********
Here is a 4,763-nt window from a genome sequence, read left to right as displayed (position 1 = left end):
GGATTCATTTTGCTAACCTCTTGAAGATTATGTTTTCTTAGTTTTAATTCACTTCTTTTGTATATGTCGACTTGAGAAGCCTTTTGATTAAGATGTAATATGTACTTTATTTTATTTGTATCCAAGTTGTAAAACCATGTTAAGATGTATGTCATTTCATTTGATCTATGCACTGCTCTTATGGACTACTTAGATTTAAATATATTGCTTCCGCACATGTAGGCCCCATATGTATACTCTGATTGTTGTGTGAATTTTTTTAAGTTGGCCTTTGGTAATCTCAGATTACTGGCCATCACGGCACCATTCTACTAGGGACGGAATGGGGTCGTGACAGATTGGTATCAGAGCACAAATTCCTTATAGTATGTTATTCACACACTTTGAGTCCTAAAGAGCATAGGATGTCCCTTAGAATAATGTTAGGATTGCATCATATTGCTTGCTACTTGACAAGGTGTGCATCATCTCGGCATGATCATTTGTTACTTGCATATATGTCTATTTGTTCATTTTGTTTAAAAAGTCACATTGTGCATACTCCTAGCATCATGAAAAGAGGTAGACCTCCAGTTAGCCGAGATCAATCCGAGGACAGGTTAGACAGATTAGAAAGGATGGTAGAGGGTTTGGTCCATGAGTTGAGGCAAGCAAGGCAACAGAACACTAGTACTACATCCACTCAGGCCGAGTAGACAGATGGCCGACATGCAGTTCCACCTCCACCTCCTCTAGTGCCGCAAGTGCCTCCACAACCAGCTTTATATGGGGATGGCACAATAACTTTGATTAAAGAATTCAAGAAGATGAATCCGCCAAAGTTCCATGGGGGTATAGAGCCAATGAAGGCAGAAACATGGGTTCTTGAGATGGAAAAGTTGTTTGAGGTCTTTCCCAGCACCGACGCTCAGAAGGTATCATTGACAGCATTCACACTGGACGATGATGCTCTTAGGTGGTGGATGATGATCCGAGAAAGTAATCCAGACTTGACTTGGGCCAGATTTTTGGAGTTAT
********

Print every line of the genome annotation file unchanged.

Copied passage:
Here is a 4,763-nt window from a genome sequence, read left to right as displayed (position 1 = left end):
GGATTCATTTTGCTAACCTCTTGAAGATTATGTTTTCTTAGTTTTAATTCACTTCTTTTGTATATGTCGACTTGAGAAGCCTTTTGATTAAGATGTAATATGTACTTTATTTTATTTGTATCCAAGTTGTAAAACCATGTTAAGATGTATGTCATTTCATTTGATCTATGCACTGCTCTTATGGACTACTTAGATTTAAATATATTGCTTCCGCACATGTAGGCCCCATATGTATACTCTGATTGTTGTGTGAATTTTTTTAAGTTGGCCTTTGGTAATCTCAGATTACTGGCCATCACGGCACCATTCTACTAGGGACGGAATGGGGTCGTGACAGATTGGTATCAGAGCACAAATTCCTTATAGTATGTTATTCACACACTTTGAGTCCTAAAGAGCATAGGATGTCCCTTAGAATAATGTTAGGATTGCATCATATTGCTTGCTACTTGACAAGGTGTGCATCATCTCGGCATGATCATTTGTTACTTGCATATATGTCTATTTGTTCATTTTGTTTAAAAAGTCACATTGTGCATACTCCTAGCATCATGAAAAGAGGTAGACCTCCAGTTAGCCGAGATCAATCCGAGGACAGGTTAGACAGATTAGAAAGGATGGTAGAGGGTTTGGTCCATGAGTTGAGGCAAGCAAGGCAACAGAACACTAGTACTACATCCACTCAGGCCGAGTAGACAGATGGCCGACATGCAGTTCCACCTCCACCTCCTCTAGTGCCGCAAGTGCCTCCACAACCAGCTTTATATGGGGATGGCACAATAACTTTGATTAAAGAATTCAAGAAGATGAATCCGCCAAAGTTCCATGGGGGTATAGAGCCAATGAAGGCAGAAACATGGGTTCTTGAGATGGAAAAGTTGTTTGAGGTCTTTCCCAGCACCGACGCTCAGAAGGTATCATTGACAGCATTCACACTGGACGATGATGCTCTTAGGTGGTGGATGATGATCCGAGAAAGTAATCCAGACTTGACTTGGGCCAGATTTTTGGAGTTAT